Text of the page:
of the week

Do You Realize

Candle in the Wind and Abraham Martin & John are two examples of songs written about the death of famous people, Tears in Heaven and Fix You are examples of songs about the death of family members and The Killing of Georgie and Do You Realize, the brief top 40 hit for the Flaming Lips in 2002 are songs about the death of friends.

The roots of the Flaming Lips began in 1983 with lead singer and primary songwriter Wayne Coyne and bassist Michael Ivins being the two mainstays throughout. There had been 11 members in total that have come or gone since including Wayne’s brother Mark who stuck around for the first 18 months.

Do You Realize, although not their highest charting, is probably their best known thanks to its ubiquitous use on TV commercials for VH1 as well as products like Mitsubishi and Hewlett-Packard computers, but its inspiration came from the sudden death of a Japanese friend of Waynes.

Coyne explained in an interview with Uncut magazine in 2008: “Writing Do You Realize? is like meeting Michelle (his (wife), or one of those things that just happens to you where you say: ‘How lucky am I?’ I can say that I created that song, but I wouldn’t have thought it had this other worldliness. I run into people every time we play who’ve used it at funerals, weddings or when their kids are born. It’s about expression, it’s about emotion. Those are bullshit things to say, but it drives you. If you are just an obsessed freak like I am, it’s wonderful. It just goes back to us wanting to make more records. So, for the longest time, anything that we had to do — it didn’t matter what it was — if it got us to make another record we would do it, Beverly Hills 90210, a Hyundai ad, whatever. It showed us just the stupid limits people would put on themselves: That’s cool. That’s not cool.”

He discussed the song’s success with NME, and said, “I don’t think it was a hit ‘because we’re clever or because we’re such good songwriters,’ there are almost a million songs that play that exact same thing. That chord change is used so often because it works. Whatever kind of mind it is, usually it’s a young white person’s mind, and if you like The Beatles you like these chord changes. It plays on you in a way that is optimistic and it appears to be telling a story that you already know is a good story. Then I start singing these words and then right at the time when you’re at your most comforted in the song, I tell you this horrible line, that ‘Everyone you know, someday, will die,’ and it’s almost as if you go: ‘It’s okay,’ and you take it in because that’s what the music and everything has done.” He concluded, “It’s just a dumb luck combination,” that allowed the song to gather momentum and became our best known tune. At the time I didn’t see that, I remember asking Steven, ‘What do you think of this?’ and when I went to that line he said, ‘Dude, that’s a Wayne classic right there, man. You got it!’ But even then you don’t have any idea that people are gonna play it at funerals or that it’s gonna take on this other meaning.”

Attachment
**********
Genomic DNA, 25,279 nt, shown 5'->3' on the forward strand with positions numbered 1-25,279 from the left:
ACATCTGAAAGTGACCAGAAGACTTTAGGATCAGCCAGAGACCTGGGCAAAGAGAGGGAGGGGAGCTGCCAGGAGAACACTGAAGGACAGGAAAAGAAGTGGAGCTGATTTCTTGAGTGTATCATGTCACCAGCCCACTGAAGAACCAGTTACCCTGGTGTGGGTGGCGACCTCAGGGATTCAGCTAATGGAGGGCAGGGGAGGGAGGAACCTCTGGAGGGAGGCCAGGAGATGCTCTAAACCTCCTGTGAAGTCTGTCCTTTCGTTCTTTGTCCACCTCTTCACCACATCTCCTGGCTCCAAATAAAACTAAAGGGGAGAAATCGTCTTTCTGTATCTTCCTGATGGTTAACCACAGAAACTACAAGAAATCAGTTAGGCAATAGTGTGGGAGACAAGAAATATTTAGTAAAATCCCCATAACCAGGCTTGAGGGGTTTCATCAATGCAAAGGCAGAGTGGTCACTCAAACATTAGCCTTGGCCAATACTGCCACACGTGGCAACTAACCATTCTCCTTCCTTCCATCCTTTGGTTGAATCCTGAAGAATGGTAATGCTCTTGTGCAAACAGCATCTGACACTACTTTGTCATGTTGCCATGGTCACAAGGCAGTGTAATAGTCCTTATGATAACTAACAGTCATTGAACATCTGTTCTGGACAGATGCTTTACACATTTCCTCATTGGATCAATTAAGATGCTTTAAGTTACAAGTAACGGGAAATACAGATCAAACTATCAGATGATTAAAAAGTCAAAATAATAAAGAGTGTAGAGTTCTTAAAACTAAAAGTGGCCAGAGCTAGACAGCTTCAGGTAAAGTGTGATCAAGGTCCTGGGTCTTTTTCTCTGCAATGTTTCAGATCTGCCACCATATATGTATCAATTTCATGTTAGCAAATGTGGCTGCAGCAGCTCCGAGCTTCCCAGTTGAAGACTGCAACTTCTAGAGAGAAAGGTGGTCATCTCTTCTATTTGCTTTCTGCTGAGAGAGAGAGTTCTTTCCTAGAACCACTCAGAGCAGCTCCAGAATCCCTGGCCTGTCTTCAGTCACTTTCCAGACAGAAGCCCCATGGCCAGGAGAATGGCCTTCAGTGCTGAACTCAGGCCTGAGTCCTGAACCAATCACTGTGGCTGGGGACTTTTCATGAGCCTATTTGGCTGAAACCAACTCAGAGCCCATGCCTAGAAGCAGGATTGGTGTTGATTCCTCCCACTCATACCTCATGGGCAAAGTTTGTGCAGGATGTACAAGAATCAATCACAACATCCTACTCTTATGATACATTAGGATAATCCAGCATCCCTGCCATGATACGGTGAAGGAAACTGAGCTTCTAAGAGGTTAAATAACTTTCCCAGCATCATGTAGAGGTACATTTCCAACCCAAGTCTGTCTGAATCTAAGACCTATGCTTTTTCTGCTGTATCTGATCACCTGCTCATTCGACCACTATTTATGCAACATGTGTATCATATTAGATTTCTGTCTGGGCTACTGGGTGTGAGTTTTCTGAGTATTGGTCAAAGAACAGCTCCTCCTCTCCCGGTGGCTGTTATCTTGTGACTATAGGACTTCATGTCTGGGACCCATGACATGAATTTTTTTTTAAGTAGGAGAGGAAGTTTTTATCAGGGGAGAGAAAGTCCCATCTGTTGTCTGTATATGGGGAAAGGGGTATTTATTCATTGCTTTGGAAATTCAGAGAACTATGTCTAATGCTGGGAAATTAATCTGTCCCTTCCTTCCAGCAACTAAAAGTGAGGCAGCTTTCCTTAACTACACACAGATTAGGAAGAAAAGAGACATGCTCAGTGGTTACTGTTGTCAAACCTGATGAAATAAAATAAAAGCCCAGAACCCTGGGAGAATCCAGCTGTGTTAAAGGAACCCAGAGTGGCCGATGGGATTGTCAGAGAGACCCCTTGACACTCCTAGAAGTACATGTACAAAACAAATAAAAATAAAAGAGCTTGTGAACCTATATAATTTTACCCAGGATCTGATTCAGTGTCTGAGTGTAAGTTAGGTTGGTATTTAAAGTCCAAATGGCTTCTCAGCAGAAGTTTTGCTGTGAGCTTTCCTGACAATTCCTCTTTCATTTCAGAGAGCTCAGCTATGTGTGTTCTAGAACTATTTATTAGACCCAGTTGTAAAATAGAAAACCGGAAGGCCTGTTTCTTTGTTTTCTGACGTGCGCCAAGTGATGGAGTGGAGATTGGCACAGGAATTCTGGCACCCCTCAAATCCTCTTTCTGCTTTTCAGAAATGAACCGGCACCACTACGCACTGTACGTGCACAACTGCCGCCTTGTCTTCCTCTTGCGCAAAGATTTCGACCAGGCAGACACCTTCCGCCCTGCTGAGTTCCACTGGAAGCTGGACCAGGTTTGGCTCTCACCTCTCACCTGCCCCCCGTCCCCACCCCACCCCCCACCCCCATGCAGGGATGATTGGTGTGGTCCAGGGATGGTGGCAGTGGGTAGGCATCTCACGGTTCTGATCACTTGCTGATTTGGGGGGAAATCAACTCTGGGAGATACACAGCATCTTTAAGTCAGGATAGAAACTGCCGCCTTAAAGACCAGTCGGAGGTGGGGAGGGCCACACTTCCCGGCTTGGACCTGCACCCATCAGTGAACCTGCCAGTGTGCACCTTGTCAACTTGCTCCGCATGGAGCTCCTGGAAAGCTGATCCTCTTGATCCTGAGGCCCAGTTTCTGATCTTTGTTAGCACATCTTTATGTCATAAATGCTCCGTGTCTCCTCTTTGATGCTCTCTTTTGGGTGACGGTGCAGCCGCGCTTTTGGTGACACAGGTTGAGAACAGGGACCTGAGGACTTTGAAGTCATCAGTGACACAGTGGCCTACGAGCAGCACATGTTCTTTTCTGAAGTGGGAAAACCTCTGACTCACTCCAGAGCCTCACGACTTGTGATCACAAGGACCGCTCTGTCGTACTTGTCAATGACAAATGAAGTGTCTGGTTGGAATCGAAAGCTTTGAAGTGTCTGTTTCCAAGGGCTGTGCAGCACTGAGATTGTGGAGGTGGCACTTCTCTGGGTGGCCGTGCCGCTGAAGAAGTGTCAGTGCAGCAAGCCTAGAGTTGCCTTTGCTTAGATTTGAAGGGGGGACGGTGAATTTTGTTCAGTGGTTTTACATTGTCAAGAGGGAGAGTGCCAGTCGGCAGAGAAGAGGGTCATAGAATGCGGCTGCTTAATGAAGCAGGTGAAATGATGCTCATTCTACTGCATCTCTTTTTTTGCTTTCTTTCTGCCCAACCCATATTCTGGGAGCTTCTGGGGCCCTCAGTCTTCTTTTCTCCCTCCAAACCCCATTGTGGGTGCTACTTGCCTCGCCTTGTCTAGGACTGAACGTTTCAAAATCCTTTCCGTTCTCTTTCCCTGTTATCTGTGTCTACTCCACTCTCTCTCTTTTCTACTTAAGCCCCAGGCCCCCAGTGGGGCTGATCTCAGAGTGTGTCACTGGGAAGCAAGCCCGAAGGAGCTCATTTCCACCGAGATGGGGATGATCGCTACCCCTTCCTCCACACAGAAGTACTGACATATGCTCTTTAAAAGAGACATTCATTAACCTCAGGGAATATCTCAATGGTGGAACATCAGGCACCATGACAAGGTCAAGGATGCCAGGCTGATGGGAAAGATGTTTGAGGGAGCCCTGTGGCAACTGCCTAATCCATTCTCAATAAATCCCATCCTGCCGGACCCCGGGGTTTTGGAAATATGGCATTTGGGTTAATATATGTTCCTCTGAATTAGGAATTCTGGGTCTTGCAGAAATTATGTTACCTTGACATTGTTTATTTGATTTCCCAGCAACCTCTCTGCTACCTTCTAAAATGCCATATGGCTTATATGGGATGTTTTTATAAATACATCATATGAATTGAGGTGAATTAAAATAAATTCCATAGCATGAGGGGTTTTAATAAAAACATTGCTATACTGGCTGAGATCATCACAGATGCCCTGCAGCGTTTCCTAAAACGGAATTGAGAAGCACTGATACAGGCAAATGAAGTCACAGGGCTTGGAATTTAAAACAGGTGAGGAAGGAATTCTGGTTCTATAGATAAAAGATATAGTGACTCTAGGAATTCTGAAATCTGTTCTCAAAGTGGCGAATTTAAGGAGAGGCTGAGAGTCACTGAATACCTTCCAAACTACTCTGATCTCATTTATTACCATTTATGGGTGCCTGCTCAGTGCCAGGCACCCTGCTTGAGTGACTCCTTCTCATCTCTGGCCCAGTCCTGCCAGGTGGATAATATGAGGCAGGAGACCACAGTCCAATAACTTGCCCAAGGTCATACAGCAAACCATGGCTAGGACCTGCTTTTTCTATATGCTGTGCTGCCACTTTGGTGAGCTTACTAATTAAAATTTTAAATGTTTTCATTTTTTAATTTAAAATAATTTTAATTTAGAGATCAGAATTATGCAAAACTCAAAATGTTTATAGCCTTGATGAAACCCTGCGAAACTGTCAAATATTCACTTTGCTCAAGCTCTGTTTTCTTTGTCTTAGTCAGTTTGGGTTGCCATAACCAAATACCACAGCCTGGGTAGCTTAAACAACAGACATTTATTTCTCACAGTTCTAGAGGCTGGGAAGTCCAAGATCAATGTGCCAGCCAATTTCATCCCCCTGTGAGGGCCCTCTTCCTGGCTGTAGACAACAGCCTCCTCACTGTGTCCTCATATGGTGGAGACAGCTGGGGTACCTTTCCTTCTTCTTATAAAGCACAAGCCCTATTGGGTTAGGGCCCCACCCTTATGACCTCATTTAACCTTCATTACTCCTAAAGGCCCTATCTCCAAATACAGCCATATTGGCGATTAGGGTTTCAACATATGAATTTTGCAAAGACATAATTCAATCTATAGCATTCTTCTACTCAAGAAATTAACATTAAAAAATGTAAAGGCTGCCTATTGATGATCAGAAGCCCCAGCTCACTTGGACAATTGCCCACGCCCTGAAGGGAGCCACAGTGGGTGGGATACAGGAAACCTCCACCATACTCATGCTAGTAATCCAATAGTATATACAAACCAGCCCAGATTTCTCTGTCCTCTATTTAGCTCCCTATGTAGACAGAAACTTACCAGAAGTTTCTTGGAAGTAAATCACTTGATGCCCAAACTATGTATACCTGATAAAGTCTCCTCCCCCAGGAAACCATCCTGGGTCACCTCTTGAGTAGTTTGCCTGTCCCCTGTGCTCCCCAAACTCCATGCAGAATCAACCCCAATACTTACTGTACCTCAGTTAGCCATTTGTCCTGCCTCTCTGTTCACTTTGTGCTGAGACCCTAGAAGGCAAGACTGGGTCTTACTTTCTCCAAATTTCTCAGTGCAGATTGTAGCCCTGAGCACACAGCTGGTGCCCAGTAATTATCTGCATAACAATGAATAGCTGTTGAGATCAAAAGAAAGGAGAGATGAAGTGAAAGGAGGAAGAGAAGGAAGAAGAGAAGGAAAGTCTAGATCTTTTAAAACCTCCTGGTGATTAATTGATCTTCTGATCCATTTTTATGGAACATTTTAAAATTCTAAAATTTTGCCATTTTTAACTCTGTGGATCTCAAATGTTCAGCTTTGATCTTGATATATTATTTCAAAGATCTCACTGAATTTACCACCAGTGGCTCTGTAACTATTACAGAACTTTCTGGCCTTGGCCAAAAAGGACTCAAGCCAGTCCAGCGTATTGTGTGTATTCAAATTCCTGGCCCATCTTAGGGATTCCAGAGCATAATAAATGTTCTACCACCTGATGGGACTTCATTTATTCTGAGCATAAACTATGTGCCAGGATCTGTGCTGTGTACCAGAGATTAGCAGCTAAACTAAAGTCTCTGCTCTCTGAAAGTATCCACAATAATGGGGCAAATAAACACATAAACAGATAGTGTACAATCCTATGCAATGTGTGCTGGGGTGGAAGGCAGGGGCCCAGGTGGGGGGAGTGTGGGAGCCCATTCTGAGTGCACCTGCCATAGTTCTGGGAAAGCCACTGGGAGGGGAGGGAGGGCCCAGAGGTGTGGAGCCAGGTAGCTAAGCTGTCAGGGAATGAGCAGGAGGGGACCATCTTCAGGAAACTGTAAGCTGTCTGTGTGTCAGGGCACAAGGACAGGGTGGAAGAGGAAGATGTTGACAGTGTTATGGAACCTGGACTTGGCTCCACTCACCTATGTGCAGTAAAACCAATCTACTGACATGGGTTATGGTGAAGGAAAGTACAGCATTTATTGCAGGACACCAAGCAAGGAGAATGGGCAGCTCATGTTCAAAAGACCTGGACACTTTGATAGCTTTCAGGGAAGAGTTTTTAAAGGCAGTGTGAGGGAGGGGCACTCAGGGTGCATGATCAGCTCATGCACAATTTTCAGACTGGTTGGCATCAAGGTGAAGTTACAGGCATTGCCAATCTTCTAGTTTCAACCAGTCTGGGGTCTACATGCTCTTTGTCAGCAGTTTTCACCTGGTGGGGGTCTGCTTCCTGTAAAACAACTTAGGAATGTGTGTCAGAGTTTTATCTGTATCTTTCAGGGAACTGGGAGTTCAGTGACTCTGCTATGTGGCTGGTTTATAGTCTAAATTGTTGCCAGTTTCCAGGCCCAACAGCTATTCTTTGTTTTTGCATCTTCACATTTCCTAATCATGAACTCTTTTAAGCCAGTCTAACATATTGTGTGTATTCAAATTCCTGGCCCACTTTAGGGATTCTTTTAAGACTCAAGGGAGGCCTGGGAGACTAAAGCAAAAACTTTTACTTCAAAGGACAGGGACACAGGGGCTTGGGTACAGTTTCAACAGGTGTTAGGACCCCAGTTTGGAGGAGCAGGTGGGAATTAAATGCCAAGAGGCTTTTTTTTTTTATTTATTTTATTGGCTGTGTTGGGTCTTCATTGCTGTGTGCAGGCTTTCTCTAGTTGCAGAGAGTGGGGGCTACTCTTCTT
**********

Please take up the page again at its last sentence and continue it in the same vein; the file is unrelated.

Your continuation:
The song was lifted from the album Yoshimi Battles the Pink Robots which reached number 13 and spent almost four months on the album chart. It also contained part one of the title track and Fight Test which became the follow-up singles and peaked at numbers 18 and 28 respectively.

In the early 2000s certain States in America got their own ‘official state Rock song’, Ohio was the first with The McCoys’ Hang on Sloopy and Washington being the second with Richard Berry and the Pharaohs’ original version of Louie Louie. In March 2009 it was Oklahoma’s turn and 458 songs were submitted to an Oklahoma Rock Song Advisory Panel who narrowed the list down to 10 which was then put out to an online vote and Do you Realize won to become Oklahoma’s official State song.

The Flaming Lips are still recording and although haven’t released a single since 2006 their album output is as strong as ever with At War with the Mystics (2006), Once Beyond Hopelessness (2008), Embryonic (2009), The Flaming Lips and Heady Fwends (2012), The Terror (2013) and With a Little Help from My Fwends (2014) all receiving positive reviews.

Over the last 10 years Coyne has found a higher and more fragile register for his falsetto. Much of 2013 was turbulent for Coyne because he faced abuse from disgruntled Heady Fwends collaborator Erykah Badu and a separation from Michelle, after 25 years.

Maybe following that situation, Do You Realize has more meaning to him. “I sing it every night on tour and talk about it with our fans a lot,” he said, “I want to talk to people about it. I don’t think I really am this utterly resilient, optimistic warrior. When I talk to people, their stories are devastating to me. They sometimes say: ‘Wayne, you understand’ and I go: ‘No, I don’t understand. The music understands.'”